They’re repainting Sri Lankan culture. Painting the St. Anthony’s School wall, Kollupitiya
I am part of a dwindling and slightly pathetic race called the English Speaking Elite, or the Esé. Despite filling out Sinhala Buddhist on every police report (they ask), I cannot really speak Sinhala. If I’m under arrest it somehow comes back to me, but for casual inquiries I can’t. The Esé were once the dominant group in Sri Lanka (or Ceylon) or, more properly, the head niggers in charge. We were the government, we were the cops, we were the businessmen, we were the Ministers and we were the Minister’s sons. Now we’re not. Despite being an Esé myself, I think this is most certainly a good thing.
People talk about the Sinhalese and Tamils abroad. We talk about the Sinhalese and Tamils and Muslims and Burghers here. No one talks about the Esé. Perhaps because they don’t exist.
There is no mental sort for the English Speaking Elite in Sri Lanka, but it really functions as a race. People marry with in it, they network within it, they live in it. These are, specifically, people that speak English at home and speak Sinhala (or Tamil) functionally, badly, or not at all. In the past Tamils and Burghers were the dominant genetic components of the Esé, but they have since fled and they are now a race made of many spare Sinhala parts and a far flung diaspora.
The Esé have an inordinate influence in western media and politics because THEY SPEAK ENGLISH. They also have a (if only subconscious) grudge against the largely Sinhala speakers in charge because they are all but culturally more qualified to run the country and the sons of the soil are rubbing their nose in it. This is why Mahinda includes them in his lot of people that don’t love the motherland, because they don’t love the bastards she’s produced. Well Mahinda doesn’t name them because there is no name for the people he’s talking about, but let’s call them the nationalist Deviyo sect of the Esé. The opposite of the Yakkos, that being the nationalist sect of the Sinhalese.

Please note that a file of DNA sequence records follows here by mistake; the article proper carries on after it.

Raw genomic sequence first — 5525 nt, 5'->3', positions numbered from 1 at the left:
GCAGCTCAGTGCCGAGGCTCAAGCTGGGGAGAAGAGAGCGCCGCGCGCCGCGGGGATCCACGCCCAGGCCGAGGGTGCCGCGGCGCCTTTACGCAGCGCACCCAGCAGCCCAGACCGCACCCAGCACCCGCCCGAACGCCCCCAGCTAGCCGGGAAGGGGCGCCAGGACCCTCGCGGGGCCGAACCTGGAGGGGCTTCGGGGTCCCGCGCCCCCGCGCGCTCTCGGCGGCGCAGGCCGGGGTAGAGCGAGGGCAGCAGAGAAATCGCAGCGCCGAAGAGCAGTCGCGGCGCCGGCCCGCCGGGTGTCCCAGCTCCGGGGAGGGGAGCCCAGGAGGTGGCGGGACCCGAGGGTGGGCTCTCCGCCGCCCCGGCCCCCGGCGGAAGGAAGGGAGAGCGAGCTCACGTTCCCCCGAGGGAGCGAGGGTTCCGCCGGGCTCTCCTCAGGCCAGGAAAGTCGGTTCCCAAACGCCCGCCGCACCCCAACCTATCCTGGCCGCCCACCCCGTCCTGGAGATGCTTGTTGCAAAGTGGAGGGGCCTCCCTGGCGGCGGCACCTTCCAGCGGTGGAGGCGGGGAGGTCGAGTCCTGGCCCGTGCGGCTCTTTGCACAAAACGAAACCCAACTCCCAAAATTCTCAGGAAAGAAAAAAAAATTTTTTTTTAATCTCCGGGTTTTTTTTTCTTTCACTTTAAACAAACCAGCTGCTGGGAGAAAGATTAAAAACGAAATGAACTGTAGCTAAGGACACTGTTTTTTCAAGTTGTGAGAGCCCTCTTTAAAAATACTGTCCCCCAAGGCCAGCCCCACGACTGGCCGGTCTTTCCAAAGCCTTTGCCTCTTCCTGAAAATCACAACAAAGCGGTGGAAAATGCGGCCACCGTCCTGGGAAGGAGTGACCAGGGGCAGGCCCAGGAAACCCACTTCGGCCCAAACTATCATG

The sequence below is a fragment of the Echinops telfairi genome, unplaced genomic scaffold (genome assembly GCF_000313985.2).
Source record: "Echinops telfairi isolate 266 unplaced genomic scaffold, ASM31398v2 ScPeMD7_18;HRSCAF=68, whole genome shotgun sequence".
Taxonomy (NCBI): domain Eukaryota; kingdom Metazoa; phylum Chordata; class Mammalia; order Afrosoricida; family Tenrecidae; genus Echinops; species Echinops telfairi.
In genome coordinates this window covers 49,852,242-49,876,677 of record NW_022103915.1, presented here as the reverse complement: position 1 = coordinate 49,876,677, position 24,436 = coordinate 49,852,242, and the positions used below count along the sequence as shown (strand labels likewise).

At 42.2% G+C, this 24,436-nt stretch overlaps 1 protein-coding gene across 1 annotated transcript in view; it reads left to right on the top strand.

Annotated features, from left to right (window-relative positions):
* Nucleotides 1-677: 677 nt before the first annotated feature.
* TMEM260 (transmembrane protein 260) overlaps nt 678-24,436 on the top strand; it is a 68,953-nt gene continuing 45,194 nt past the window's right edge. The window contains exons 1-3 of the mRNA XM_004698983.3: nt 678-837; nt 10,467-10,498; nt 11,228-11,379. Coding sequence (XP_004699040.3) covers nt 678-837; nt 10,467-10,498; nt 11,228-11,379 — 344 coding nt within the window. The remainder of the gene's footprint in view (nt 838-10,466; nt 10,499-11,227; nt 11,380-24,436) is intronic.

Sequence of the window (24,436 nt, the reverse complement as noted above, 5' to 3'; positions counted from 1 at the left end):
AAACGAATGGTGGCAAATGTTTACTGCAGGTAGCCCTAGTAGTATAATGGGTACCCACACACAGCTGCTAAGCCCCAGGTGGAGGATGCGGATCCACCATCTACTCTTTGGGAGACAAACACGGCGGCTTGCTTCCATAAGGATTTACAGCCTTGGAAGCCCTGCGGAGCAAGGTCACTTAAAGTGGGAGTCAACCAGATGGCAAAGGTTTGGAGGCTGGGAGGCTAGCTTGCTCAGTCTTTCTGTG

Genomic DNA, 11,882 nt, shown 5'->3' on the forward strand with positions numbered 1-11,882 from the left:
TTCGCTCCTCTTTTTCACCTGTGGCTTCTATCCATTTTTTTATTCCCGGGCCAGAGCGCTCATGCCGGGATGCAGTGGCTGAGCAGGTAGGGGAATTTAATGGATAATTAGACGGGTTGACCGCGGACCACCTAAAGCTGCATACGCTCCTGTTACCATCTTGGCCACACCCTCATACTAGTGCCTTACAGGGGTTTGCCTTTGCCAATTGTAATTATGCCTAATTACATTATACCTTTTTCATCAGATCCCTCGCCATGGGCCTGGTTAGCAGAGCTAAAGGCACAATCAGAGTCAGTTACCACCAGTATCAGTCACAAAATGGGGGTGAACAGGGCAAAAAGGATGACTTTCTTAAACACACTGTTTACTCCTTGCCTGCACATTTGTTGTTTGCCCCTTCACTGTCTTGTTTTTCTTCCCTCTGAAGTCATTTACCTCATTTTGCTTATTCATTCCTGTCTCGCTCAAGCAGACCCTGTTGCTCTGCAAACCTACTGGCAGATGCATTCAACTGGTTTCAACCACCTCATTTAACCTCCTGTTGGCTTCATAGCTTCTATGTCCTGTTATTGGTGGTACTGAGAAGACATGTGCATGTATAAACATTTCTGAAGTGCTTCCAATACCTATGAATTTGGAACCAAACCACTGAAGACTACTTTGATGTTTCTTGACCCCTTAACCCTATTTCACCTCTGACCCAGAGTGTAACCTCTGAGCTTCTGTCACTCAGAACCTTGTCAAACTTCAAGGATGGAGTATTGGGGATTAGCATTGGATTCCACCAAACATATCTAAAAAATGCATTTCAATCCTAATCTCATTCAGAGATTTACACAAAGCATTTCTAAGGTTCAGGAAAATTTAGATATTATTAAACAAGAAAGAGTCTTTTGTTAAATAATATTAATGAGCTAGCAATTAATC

Right now the Yakkos are in charge, led by their former mascot Mervyn Silva, trumpeted by the vicious Wimal Weerawansa and underwritten by the intelligent but racially virulent Champika Ranawaka. There is a Sinhala hegemony in the country which makes a lot of people uncomfortable. Especially the Deviyo and, to a mixed extent, the Esé.
I am Esé and it does make me uncomfortable, but I always remember that my grandfather could not have had the same opportunities he had if the Esé had been in charge. I remember for all the golden memories of Ceylon, that the vast majority of people here couldn’t dream of being President or Tourism Minister or much of anything if they couldn’t speak English, and now they can. Dream that is. Many of the Sinhala speaking people who hold power aren’t especially qualified for their jobs, but they are at least somehow more connected with the masses of people and at least exploit them in a localized manner.
Which is to say, they’re not colonizers, and they are not supported by the colonial class, that is, the Esé. The Esé speak English and liase with the West, which once made them supremely qualified to rule. Now they look rather like fools, and this makes some bitter. It made more leave and it moved one fundamentally Esé generation of leadership (SWRD Bandaranaike and Chelvanayagam) to support, respectively, Sinhala nationalism and Tamil separatism and set of the war that finally established a largely Sinhala speaking state by years of attrition.
But I digress. This is all just political cruft on top of a much more mundane subject, that being the Esé which are, after all, a race – like any other – primarily preoccupied with eating, drinking, living, loving and dying.
The Esé are the few thousands of people I hang out with. We appear to dominate what appears to be the culture of Sri Lanka – the restaurants, the clubs, the pubs, the businesses, the events and the arts. We speak English at home, we are educated and educate our children abroad, we read books, use the global internet, think and earn in dollars, etc. Of course, we don’t dominate anymore, the truly dominant business class is Sinhala-Esé and the political class is basically Sinhala-Yakko which strangely raises Sinhala-Esé children.
It is a weird race, nonexistent if it were not so necessary, because having a word for the English Speaking Elite suddenly makes it possible to analyze and understand Sri Lankan politics, the war and civilization a bit better than before. I suppose one could also say Ceylonese, but that’s a bit of a crippling from the start. I think most English speakers love Sri Lanka as much as anybody else, so I’ll call them Esé, Spanish for homey.